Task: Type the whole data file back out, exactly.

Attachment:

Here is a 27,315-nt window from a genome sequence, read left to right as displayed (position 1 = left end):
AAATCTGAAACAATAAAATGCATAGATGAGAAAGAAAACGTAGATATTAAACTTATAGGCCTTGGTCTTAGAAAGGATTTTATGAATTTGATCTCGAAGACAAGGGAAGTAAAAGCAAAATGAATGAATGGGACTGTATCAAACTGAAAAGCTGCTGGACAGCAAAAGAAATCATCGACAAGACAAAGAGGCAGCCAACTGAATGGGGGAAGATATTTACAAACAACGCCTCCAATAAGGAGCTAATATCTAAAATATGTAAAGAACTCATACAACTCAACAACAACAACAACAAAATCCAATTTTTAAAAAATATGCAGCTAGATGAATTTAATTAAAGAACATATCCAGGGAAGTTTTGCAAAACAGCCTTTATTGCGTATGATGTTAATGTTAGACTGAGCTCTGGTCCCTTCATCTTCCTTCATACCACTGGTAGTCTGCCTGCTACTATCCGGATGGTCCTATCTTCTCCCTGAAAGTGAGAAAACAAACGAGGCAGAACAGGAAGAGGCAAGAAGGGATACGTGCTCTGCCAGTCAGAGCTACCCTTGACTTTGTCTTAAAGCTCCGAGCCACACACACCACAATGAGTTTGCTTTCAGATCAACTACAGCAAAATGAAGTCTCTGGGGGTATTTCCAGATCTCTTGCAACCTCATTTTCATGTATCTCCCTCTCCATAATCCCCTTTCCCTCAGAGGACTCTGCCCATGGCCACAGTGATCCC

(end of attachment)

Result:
Here is a 27,315-nt window from a genome sequence, read left to right as displayed (position 1 = left end):
AAATCTGAAACAATAAAATGCATAGATGAGAAAGAAAACGTAGATATTAAACTTATAGGCCTTGGTCTTAGAAAGGATTTTATGAATTTGATCTCGAAGACAAGGGAAGTAAAAGCAAAATGAATGAATGGGACTGTATCAAACTGAAAAGCTGCTGGACAGCAAAAGAAATCATCGACAAGACAAAGAGGCAGCCAACTGAATGGGGGAAGATATTTACAAACAACGCCTCCAATAAGGAGCTAATATCTAAAATATGTAAAGAACTCATACAACTCAACAACAACAACAACAAAATCCAATTTTTAAAAAATATGCAGCTAGATGAATTTAATTAAAGAACATATCCAGGGAAGTTTTGCAAAACAGCCTTTATTGCGTATGATGTTAATGTTAGACTGAGCTCTGGTCCCTTCATCTTCCTTCATACCACTGGTAGTCTGCCTGCTACTATCCGGATGGTCCTATCTTCTCCCTGAAAGTGAGAAAACAAACGAGGCAGAACAGGAAGAGGCAAGAAGGGATACGTGCTCTGCCAGTCAGAGCTACCCTTGACTTTGTCTTAAAGCTCCGAGCCACACACACCACAATGAGTTTGCTTTCAGATCAACTACAGCAAAATGAAGTCTCTGGGGGTATTTCCAGATCTCTTGCAACCTCATTTTCATGTATCTCCCTCTCCATAATCCCCTTTCCCTCAGAGGACTCTGCCCATGGCCACAGTGATCCC